The WaPo reports the thoroughly unsurprising news that the US is not turning over Parwan prison this year as we begin to withdraw from Afghanistan.
The news is unsurprising because of all the money we’ve dumped into the prison in recent years–as soon as we put that contract out to bid, it was clear we weren’t turning the prison over. (Indeed, it’s fairly clear we’ll expand our detention in Afghanistan.)
But the excuse the WaPo uncritically gives is nothing short of hysterical.
First, the US says the Afghan judiciary system is not yet mature enough to manage the prison.
U.S. officials decided that the Afghan legal system is still too weak to permit the handover of the Parwan Detention Center, even after the United States spent millions attempting to improve the country’s judiciary.
That, in spite of the fact that Afghans have managed to hold trials at the prison; whereas the Americans still maintain the legal claim they are unable to (the WaPo somehow forgets this detail).
Then there’s the claim that Afghan judges can’t handle classified information.
The inability of Afghan judges to handle classified intelligence is one of many problems dela
But the example of Pacha Wazir provides a sense of who can and cannot handle classified information.
Afghan prosecutors determinedon June 26, 2008 that coalition forces had no evidence of collaboration with al Qaeda, so Wazir should be freed.
In the documents from coalition forces, it has been mentioned that evidence, physical supporting material and pictures do not exist to prove the accusations, he has not been arrested in a face to face battle, has not performed any terrorism related actions, polygraph tests show that there are no evidence of deception.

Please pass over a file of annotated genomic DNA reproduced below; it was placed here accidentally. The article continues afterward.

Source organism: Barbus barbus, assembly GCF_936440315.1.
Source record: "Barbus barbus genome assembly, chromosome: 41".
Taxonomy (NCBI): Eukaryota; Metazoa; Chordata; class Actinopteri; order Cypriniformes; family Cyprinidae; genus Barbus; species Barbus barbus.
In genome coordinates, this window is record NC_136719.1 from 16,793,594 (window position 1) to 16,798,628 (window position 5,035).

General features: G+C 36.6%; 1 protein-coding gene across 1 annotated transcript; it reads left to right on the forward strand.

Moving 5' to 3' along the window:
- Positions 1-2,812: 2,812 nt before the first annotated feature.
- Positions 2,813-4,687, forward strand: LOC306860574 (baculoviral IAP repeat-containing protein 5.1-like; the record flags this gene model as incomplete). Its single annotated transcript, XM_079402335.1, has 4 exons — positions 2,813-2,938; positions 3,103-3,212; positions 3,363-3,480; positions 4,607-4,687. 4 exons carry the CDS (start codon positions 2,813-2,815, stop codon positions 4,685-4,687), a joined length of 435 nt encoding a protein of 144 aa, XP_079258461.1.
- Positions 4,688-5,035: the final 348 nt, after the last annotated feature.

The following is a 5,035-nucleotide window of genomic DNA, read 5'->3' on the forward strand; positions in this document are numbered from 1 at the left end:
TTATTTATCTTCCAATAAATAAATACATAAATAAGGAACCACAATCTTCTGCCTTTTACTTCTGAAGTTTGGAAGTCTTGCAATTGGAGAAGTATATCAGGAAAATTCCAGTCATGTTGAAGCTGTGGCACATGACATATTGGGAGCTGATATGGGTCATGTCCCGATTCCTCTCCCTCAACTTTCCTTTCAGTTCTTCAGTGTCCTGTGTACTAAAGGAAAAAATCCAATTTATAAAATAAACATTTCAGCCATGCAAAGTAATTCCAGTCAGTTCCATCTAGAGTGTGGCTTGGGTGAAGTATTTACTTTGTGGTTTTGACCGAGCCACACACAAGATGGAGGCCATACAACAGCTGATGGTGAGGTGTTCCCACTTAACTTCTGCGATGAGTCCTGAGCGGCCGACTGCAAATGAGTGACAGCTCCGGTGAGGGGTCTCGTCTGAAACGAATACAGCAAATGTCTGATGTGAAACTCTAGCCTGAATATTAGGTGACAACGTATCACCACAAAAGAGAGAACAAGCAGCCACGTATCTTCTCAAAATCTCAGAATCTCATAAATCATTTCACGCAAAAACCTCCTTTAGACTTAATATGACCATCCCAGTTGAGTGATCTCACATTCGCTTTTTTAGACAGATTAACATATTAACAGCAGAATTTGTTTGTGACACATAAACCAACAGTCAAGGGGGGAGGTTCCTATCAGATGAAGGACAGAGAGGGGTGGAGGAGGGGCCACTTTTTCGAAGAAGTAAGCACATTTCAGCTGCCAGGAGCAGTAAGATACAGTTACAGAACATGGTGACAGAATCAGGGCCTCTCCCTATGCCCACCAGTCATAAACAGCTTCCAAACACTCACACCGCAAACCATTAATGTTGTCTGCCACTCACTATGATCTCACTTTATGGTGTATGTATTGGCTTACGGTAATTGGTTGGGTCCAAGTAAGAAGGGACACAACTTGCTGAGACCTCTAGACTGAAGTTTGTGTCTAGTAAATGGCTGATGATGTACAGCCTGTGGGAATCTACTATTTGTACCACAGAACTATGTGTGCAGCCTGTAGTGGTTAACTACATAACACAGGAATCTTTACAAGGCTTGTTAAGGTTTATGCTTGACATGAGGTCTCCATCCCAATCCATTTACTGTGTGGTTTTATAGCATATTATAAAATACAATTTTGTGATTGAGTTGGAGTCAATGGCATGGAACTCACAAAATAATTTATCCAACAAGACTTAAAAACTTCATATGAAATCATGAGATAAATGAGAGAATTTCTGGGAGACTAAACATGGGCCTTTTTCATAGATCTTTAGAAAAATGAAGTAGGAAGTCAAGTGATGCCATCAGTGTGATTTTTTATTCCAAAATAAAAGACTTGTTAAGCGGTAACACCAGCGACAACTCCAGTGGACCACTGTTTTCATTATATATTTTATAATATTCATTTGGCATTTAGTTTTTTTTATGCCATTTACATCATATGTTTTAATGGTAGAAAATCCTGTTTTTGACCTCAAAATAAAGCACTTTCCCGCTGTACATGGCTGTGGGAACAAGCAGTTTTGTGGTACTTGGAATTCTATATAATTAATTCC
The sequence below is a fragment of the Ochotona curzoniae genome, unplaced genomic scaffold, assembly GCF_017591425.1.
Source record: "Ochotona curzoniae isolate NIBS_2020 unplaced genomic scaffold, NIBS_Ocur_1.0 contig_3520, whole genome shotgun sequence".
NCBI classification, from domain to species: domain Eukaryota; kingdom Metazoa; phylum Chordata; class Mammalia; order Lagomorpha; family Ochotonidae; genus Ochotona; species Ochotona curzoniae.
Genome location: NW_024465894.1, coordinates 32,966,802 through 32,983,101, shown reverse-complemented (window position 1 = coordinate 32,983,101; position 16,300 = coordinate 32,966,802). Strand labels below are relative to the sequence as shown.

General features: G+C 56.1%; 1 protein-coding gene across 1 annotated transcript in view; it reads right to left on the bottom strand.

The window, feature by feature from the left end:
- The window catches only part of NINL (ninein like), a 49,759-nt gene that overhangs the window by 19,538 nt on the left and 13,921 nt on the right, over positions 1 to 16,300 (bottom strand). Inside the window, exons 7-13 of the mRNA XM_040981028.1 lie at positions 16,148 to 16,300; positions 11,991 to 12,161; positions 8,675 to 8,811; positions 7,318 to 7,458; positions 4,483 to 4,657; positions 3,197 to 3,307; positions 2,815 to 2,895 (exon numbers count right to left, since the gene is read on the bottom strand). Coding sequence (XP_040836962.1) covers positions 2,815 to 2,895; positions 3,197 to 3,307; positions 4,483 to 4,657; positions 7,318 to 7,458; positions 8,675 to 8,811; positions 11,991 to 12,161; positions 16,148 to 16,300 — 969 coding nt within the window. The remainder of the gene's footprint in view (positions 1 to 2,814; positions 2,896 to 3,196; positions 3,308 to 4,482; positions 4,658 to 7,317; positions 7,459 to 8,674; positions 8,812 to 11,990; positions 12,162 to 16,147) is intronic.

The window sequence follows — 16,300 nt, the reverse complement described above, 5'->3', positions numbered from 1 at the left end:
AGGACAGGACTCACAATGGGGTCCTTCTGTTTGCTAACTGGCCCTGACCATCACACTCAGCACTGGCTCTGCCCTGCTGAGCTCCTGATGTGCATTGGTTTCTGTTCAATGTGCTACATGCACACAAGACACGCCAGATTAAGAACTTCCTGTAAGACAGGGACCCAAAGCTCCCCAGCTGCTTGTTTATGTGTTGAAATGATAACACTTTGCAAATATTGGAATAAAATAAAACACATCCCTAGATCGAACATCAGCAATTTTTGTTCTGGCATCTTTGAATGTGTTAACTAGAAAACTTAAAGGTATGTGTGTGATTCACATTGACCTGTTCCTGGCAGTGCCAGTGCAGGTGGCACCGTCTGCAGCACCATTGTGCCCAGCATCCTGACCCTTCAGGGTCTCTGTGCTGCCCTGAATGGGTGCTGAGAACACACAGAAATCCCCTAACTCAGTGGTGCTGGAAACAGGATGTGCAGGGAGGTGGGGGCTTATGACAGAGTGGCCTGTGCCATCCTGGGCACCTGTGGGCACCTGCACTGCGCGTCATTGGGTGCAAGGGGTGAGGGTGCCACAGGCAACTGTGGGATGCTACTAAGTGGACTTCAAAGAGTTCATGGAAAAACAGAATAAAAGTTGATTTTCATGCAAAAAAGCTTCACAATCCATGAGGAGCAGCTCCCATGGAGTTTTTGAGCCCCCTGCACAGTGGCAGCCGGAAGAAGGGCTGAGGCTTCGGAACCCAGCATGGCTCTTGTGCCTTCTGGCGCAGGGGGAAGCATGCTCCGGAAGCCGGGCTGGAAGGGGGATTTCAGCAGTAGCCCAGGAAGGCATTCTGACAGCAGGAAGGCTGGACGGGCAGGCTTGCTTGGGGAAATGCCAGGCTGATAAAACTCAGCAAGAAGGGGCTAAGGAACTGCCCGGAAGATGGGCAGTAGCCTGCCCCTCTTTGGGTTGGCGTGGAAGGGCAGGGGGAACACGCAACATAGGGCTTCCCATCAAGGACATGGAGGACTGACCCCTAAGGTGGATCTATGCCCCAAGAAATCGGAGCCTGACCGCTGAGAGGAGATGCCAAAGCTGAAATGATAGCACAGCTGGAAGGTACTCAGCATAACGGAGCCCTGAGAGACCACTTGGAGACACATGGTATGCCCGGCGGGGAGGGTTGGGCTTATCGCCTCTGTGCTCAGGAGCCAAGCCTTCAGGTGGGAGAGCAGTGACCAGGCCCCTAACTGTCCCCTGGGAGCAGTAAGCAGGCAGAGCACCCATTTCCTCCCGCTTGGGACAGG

Based on the requirements of his job and business he has performed currency exchange activities in all parts and corners of the world legally to earn his livelihood.
Therefore, the commission believe that there are no documents in his file that would support the allegations against this person and he has already spent more than five years in prison. Thus, it is considered appropriate if the suspect is released from prison, introduced to National Independent Commission on Peace and Reconciliation and a report be delivered to the President of Islamic Republic of Afghanistan.
Nevertheless, several weeks after the Afghan determination that coalition forces had no evidence against Wazir, a DOD UECRB determined that he was an unlawful enemy combatant.
Petitioner Wazir is a detainee at BTIF. See id. ¶ 19. DoD’s records reflect that he was captured in Karachi, Pakistan, and was determined to be an unlawful enemy combatant both when he was first brought under DoD custody and in subsequent reviews. See id. ¶ 20. The UECRB’s most recent reevaluation of his status was on July 17, 2008. Id. Following that review, his status as an unlawful enemy combatants was reaffirmed. Id.
So ultimately, John Bates denied his petition on jurisdictional grounds to prevent tensions between the US and Afghans. But the US recertified Wazir as an unlawful enemy combatant even after the Afghans had determined there was no evidence to support such a designation.
Not only did the CIA “lose” classified documents Wazir had that showed he wasn’t what the CIA claimed he was, not only were our government’s documents demonstrably false, but when the Afghans finally reviewed his file, it became clear that Wazir was not an enemy combatant.
Nevertheless, the Americans held Wazir for another for another year and a half.
But I guess that’s the idea here. If we turned the prison over the Afghans, they could conduct an independent review of whom we’re holding there. And that might reveal that we’re holding completely innocent people.